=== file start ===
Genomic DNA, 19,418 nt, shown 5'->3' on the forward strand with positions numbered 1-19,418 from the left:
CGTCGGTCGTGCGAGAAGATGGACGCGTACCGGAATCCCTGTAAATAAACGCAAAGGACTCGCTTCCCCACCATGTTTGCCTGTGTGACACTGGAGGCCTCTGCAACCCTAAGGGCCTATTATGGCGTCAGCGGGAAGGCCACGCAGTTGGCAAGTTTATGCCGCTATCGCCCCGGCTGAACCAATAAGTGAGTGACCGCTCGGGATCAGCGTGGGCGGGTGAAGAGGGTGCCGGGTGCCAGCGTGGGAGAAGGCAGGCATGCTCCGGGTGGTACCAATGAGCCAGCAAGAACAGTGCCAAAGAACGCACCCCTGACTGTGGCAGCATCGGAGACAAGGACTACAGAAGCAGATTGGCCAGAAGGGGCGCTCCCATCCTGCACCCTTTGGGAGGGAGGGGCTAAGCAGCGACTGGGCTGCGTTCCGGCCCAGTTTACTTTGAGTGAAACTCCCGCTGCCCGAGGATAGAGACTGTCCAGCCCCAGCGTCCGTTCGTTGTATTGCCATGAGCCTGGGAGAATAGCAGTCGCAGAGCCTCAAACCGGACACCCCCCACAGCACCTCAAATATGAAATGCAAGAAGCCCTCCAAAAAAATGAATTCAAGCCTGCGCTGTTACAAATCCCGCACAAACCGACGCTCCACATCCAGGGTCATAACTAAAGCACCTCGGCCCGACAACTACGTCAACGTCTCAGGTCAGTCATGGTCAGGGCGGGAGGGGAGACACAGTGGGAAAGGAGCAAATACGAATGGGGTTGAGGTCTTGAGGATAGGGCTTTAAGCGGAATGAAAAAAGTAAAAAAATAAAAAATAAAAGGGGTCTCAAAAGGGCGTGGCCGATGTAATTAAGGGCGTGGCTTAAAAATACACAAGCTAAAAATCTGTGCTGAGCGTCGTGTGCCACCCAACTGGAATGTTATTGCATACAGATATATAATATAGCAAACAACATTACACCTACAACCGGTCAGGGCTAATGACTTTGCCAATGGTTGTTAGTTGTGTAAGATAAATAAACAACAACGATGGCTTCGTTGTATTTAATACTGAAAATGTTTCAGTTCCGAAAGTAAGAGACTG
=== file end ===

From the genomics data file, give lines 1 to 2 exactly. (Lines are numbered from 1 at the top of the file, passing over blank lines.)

Genomic DNA, 19,418 nt, shown 5'->3' on the forward strand with positions numbered 1-19,418 from the left:
CGTCGGTCGTGCGAGAAGATGGACGCGTACCGGAATCCCTGTAAATAAACGCAAAGGACTCGCTTCCCCACCATGTTTGCCTGTGTGACACTGGAGGCCTCTGCAACCCTAAGGGCCTATTATGGCGTCAGCGGGAAGGCCACGCAGTTGGCAAGTTTATGCCGCTATCGCCCCGGCTGAACCAATAAGTGAGTGACCGCTCGGGATCAGCGTGGGCGGGTGAAGAGGGTGCCGGGTGCCAGCGTGGGAGAAGGCAGGCATGCTCCGGGTGGTACCAATGAGCCAGCAAGAACAGTGCCAAAGAACGCACCCCTGACTGTGGCAGCATCGGAGACAAGGACTACAGAAGCAGATTGGCCAGAAGGGGCGCTCCCATCCTGCACCCTTTGGGAGGGAGGGGCTAAGCAGCGACTGGGCTGCGTTCCGGCCCAGTTTACTTTGAGTGAAACTCCCGCTGCCCGAGGATAGAGACTGTCCAGCCCCAGCGTCCGTTCGTTGTATTGCCATGAGCCTGGGAGAATAGCAGTCGCAGAGCCTCAAACCGGACACCCCCCACAGCACCTCAAATATGAAATGCAAGAAGCCCTCCAAAAAAATGAATTCAAGCCTGCGCTGTTACAAATCCCGCACAAACCGACGCTCCACATCCAGGGTCATAACTAAAGCACCTCGGCCCGACAACTACGTCAACGTCTCAGGTCAGTCATGGTCAGGGCGGGAGGGGAGACACAGTGGGAAAGGAGCAAATACGAATGGGGTTGAGGTCTTGAGGATAGGGCTTTAAGCGGAATGAAAAAAGTAAAAAAATAAAAAATAAAAGGGGTCTCAAAAGGGCGTGGCCGATGTAATTAAGGGCGTGGCTTAAAAATACACAAGCTAAAAATCTGTGCTGAGCGTCGTGTGCCACCCAACTGGAATGTTATTGCATACAGATATATAATATAGCAAACAACATTACACCTACAACCGGTCAGGGCTAATGACTTTGCCAATGGTTGTTAGTTGTGTAAGATAAATAAACAACAACGATGGCTTCGTTGTATTTAATACTGAAAATGTTTCAGTTCCGAAAGTAAGAGACTG